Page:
While the efforts of the World Council of Churches have been paramount in bringing some of the Protestant denominations together, no event would give greater momentum to the ecumenical movement than Vatican II. The Catholic Encyclopedia proudly boasts, “The greatest religious event of the twentieth century, whose teachings and clarifications have yet to reach their full impact, was the twenty-first Ecumenical Council, called Vatican II or the Second Vatican Council.”

Vatican II, which opened on October 11, 1962 at St. Peter’s Basilica in Rome, added fuel to the growing ecumenical movement and helped pave the way for the acceptance of interfaithism. Pope John XXIII resided over the Council’s proceedings. According to M. Basil Pennington, a prominent Catholic priest, the Council urged “all Christians…to act positively to preserve and even promote all that is good in other religions: Hinduism, Buddhism, and other world religions.” To carry out this interfaith directive, the Vatican Council established the Secretariat for Non-Christians, which would eventually be renamed the Secretariat for World Religions.

Years later, Pope John Paul II would take the Council’s initiatives a step further by holding an actual interfaith summit in Assisi, Italy (discussed in my book). This 1986 gathering, consisting of leaders from the world’s major religions, and initiated by the Pope himself, would represent a visible transition from “ecumenism” to “interfaithism.”

Although these terms are often used interchangeably today, historically the public has viewed ecumenism as an effort aimed at unifying Christian churches. Interfaithism, on the other hand, has been perceived as a broader attempt to unify the world’s religions. In spite of the public’s perception, beneath the surface, ecumenism and interfaithism have been intertwined. The fact is, ecumenism has been used by New Age religious planners as a springboard to interfaithism. Once most of Christendom had been brought together under a false unity, it was thought that Christianity might be prepared to go the next step by merging with the other religions.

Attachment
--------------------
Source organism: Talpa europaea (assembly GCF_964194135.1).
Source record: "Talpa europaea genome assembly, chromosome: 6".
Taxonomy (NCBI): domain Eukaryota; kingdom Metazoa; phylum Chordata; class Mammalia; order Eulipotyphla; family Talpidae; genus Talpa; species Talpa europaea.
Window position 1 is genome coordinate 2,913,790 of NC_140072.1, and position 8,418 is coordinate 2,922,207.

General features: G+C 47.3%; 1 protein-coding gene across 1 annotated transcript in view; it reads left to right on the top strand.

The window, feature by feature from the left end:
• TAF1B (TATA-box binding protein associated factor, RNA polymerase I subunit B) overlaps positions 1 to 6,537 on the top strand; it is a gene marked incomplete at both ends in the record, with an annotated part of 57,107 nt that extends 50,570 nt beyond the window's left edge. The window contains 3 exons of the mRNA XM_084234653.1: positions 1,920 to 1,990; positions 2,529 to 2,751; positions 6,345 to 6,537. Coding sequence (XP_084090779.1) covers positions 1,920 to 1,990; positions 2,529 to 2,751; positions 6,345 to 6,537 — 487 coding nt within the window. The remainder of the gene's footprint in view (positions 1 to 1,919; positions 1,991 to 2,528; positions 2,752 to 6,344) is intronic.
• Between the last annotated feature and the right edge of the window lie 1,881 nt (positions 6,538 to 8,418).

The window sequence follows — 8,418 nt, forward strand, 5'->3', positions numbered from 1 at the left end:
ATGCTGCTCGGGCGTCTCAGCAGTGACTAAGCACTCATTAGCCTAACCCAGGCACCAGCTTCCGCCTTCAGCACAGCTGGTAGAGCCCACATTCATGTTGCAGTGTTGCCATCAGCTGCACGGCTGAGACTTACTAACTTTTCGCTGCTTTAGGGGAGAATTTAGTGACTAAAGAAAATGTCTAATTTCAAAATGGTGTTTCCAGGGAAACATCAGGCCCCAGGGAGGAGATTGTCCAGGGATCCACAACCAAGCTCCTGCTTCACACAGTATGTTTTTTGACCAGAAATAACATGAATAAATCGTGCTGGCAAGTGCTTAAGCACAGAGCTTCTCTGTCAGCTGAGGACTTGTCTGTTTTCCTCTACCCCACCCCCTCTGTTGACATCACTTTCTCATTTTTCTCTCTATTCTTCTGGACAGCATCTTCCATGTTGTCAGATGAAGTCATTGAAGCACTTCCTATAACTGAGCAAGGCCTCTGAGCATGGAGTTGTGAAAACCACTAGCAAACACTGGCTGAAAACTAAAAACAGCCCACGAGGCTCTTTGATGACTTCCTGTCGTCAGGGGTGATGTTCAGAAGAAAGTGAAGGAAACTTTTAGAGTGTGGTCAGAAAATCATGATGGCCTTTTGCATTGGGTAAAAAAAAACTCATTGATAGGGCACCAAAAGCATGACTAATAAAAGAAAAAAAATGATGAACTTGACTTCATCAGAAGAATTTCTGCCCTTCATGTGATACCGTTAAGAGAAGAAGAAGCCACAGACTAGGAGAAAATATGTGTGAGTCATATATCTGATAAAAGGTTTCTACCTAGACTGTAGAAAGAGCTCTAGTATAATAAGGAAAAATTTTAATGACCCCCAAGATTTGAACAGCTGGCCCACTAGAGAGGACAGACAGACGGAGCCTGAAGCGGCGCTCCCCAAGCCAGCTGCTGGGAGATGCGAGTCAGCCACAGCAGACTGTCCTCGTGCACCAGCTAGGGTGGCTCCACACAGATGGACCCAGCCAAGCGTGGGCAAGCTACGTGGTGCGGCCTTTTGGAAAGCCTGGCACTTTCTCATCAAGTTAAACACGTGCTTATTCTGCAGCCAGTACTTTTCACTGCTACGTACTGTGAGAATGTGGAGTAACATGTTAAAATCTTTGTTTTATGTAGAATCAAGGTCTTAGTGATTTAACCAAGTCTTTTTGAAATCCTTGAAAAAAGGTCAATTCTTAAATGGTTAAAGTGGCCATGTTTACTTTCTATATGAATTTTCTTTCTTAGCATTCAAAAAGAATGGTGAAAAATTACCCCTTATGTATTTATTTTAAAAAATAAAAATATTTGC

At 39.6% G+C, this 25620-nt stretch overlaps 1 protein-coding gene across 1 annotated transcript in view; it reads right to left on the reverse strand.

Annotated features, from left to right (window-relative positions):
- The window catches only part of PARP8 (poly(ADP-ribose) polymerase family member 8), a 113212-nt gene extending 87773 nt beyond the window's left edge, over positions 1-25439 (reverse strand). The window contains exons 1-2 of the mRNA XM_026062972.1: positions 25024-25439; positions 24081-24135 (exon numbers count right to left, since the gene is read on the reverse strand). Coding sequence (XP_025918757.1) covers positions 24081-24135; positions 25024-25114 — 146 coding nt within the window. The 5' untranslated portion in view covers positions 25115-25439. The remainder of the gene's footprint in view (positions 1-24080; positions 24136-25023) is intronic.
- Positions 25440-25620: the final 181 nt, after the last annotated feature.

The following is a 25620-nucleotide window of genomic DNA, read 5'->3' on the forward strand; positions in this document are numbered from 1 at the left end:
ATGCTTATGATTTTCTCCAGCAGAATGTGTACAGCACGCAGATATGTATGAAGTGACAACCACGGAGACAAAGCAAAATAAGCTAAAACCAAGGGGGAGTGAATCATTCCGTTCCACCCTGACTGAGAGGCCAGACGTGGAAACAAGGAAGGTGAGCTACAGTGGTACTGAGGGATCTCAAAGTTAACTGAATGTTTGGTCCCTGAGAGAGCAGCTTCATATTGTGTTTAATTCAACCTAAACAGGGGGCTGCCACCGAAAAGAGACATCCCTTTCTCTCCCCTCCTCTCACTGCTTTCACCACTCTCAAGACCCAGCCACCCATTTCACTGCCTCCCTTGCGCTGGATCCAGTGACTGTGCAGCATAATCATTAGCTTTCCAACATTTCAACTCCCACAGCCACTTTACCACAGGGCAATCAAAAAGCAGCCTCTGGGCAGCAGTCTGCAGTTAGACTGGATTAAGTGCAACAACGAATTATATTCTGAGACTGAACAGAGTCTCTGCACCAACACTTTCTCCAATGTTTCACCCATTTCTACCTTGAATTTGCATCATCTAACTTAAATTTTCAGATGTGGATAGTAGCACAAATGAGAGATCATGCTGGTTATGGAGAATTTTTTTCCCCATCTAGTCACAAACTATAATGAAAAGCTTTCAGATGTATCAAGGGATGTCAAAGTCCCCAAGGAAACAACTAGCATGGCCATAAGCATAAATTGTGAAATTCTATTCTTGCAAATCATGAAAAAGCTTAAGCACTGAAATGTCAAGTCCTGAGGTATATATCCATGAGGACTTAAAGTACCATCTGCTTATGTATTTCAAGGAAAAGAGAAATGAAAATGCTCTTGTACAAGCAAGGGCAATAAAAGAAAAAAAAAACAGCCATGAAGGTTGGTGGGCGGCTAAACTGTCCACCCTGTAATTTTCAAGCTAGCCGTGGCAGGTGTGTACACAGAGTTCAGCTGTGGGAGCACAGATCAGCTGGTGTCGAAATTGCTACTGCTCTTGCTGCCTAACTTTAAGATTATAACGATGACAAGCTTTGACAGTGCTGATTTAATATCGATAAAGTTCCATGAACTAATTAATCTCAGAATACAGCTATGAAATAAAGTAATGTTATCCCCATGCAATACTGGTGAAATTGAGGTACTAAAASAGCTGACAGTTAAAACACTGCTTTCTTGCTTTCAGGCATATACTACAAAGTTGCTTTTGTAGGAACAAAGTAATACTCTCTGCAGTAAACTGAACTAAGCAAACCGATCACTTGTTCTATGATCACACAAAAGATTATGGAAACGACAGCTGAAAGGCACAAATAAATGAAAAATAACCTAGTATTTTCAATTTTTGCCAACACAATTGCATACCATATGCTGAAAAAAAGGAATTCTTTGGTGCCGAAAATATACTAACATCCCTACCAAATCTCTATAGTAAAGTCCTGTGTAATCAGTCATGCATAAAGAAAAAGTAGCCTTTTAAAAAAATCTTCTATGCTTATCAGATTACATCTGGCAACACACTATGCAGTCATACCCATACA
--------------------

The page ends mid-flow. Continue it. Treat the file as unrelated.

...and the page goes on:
Regarding the spiritual condition of the world in the latter days Jesus warned that “even the elect” would be deceived if that were possible (Matt 24:24). What better way to deceive believers than through a false unity which has the appearance of Christianity, but is actually rooted in pantheism and the occult?

During the next few months, as religious and political events unfold and the new millennium approaches, we will keep you abreast of ways in which the New Age/one-world movement is advancing its agenda – especially as it relates to Christians. It is my sincere hope and prayer that our articles will not only inform you but will encourage biblical discernment and obedience to God’s Word!

http://www.garykah.org/article10.html

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One Comment

    • Nda
    • Posted October 29, 2008 at 7:54 pm
    • Permalink

    Am I glad to find Gary Kah online? Read your first book with GREAT fascination.

    God bless the promulgation of this timely message.